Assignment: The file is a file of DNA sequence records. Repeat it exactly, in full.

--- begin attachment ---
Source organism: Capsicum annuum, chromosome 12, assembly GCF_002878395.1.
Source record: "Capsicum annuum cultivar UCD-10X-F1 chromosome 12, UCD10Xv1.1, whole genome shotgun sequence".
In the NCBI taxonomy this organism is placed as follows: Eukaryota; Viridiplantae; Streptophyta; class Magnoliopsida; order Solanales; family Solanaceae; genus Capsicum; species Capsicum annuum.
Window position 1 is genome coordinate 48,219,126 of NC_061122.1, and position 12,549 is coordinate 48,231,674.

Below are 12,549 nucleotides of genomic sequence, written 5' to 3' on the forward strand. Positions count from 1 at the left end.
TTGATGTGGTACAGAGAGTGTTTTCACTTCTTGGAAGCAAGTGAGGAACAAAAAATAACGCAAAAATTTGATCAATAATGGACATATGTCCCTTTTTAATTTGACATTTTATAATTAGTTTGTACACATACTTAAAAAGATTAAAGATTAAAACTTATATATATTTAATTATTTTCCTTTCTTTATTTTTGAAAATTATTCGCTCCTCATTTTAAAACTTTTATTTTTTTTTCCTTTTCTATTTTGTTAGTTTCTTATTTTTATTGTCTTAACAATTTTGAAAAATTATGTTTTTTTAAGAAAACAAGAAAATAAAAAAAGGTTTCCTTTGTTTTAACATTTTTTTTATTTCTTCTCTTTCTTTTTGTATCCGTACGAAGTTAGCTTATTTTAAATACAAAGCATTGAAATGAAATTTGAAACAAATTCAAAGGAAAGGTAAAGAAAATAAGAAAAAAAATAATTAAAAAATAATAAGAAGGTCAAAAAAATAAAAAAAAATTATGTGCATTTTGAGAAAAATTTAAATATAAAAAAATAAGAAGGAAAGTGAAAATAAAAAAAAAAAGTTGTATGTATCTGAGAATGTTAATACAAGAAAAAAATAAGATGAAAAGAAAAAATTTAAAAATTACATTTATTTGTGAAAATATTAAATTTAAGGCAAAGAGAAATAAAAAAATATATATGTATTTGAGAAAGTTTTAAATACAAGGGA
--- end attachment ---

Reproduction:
Source organism: Capsicum annuum, chromosome 12, assembly GCF_002878395.1.
Source record: "Capsicum annuum cultivar UCD-10X-F1 chromosome 12, UCD10Xv1.1, whole genome shotgun sequence".
In the NCBI taxonomy this organism is placed as follows: Eukaryota; Viridiplantae; Streptophyta; class Magnoliopsida; order Solanales; family Solanaceae; genus Capsicum; species Capsicum annuum.
Window position 1 is genome coordinate 48,219,126 of NC_061122.1, and position 12,549 is coordinate 48,231,674.

Below are 12,549 nucleotides of genomic sequence, written 5' to 3' on the forward strand. Positions count from 1 at the left end.
TTGATGTGGTACAGAGAGTGTTTTCACTTCTTGGAAGCAAGTGAGGAACAAAAAATAACGCAAAAATTTGATCAATAATGGACATATGTCCCTTTTTAATTTGACATTTTATAATTAGTTTGTACACATACTTAAAAAGATTAAAGATTAAAACTTATATATATTTAATTATTTTCCTTTCTTTATTTTTGAAAATTATTCGCTCCTCATTTTAAAACTTTTATTTTTTTTTCCTTTTCTATTTTGTTAGTTTCTTATTTTTATTGTCTTAACAATTTTGAAAAATTATGTTTTTTTAAGAAAACAAGAAAATAAAAAAAGGTTTCCTTTGTTTTAACATTTTTTTTATTTCTTCTCTTTCTTTTTGTATCCGTACGAAGTTAGCTTATTTTAAATACAAAGCATTGAAATGAAATTTGAAACAAATTCAAAGGAAAGGTAAAGAAAATAAGAAAAAAAATAATTAAAAAATAATAAGAAGGTCAAAAAAATAAAAAAAAATTATGTGCATTTTGAGAAAAATTTAAATATAAAAAAATAAGAAGGAAAGTGAAAATAAAAAAAAAAAGTTGTATGTATCTGAGAATGTTAATACAAGAAAAAAATAAGATGAAAAGAAAAAATTTAAAAATTACATTTATTTGTGAAAATATTAAATTTAAGGCAAAGAGAAATAAAAAAATATATATGTATTTGAGAAAGTTTTAAATACAAGGGA